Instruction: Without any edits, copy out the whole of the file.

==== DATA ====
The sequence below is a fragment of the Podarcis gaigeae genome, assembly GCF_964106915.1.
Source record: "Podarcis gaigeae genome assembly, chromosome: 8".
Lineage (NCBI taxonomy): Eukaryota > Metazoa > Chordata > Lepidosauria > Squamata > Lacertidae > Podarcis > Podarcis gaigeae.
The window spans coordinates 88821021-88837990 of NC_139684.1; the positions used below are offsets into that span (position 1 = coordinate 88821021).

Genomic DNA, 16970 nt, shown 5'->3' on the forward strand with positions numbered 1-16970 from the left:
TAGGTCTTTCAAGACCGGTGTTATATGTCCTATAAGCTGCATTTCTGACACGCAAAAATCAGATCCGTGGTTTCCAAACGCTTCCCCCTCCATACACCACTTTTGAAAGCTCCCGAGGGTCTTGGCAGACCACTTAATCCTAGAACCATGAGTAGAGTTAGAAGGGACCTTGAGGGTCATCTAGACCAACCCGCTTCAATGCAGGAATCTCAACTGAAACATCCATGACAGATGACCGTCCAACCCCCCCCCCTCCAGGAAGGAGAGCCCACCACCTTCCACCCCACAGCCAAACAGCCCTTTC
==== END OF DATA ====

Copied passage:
The sequence below is a fragment of the Podarcis gaigeae genome, assembly GCF_964106915.1.
Source record: "Podarcis gaigeae genome assembly, chromosome: 8".
Lineage (NCBI taxonomy): Eukaryota > Metazoa > Chordata > Lepidosauria > Squamata > Lacertidae > Podarcis > Podarcis gaigeae.
The window spans coordinates 88821021-88837990 of NC_139684.1; the positions used below are offsets into that span (position 1 = coordinate 88821021).

Genomic DNA, 16970 nt, shown 5'->3' on the forward strand with positions numbered 1-16970 from the left:
TAGGTCTTTCAAGACCGGTGTTATATGTCCTATAAGCTGCATTTCTGACACGCAAAAATCAGATCCGTGGTTTCCAAACGCTTCCCCCTCCATACACCACTTTTGAAAGCTCCCGAGGGTCTTGGCAGACCACTTAATCCTAGAACCATGAGTAGAGTTAGAAGGGACCTTGAGGGTCATCTAGACCAACCCGCTTCAATGCAGGAATCTCAACTGAAACATCCATGACAGATGACCGTCCAACCCCCCCCCCTCCAGGAAGGAGAGCCCACCACCTTCCACCCCACAGCCAAACAGCCCTTTC